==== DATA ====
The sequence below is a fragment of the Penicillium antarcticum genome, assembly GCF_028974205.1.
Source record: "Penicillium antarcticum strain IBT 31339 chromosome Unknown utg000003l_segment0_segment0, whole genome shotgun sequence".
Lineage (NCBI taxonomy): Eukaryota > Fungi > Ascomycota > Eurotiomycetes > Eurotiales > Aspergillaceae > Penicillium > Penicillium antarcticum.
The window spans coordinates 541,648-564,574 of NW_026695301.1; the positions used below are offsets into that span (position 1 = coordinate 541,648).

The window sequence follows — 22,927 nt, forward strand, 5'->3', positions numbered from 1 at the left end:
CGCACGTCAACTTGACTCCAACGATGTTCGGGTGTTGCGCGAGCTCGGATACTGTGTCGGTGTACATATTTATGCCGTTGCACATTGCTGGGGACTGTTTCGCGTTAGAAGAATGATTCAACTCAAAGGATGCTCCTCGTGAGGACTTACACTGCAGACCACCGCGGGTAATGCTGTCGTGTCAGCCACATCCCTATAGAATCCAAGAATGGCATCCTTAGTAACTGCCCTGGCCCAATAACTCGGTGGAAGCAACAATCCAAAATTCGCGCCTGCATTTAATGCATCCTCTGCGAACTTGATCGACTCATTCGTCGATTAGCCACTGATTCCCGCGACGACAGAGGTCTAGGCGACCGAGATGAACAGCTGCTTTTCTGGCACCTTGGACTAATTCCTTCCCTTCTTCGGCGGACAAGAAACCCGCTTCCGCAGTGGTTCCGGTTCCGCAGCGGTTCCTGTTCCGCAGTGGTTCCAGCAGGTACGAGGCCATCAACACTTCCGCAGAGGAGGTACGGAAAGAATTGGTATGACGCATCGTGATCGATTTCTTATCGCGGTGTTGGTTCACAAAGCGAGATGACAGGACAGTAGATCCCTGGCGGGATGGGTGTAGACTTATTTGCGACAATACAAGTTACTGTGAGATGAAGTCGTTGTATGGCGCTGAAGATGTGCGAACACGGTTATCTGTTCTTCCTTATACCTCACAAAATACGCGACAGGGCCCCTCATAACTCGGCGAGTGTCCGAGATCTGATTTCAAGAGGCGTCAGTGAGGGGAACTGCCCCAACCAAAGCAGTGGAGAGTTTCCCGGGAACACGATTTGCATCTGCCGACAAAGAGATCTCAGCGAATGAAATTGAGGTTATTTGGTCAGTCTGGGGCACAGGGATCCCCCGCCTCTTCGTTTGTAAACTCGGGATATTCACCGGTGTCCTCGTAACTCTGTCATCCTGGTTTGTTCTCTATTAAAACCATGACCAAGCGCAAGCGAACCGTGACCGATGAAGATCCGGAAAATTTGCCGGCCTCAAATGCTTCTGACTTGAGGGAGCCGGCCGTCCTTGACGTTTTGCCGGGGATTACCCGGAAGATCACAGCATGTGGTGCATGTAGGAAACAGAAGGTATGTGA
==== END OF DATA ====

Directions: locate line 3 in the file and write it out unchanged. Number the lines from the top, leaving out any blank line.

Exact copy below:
Lineage (NCBI taxonomy): Eukaryota > Fungi > Ascomycota > Eurotiomycetes > Eurotiales > Aspergillaceae > Penicillium > Penicillium antarcticum.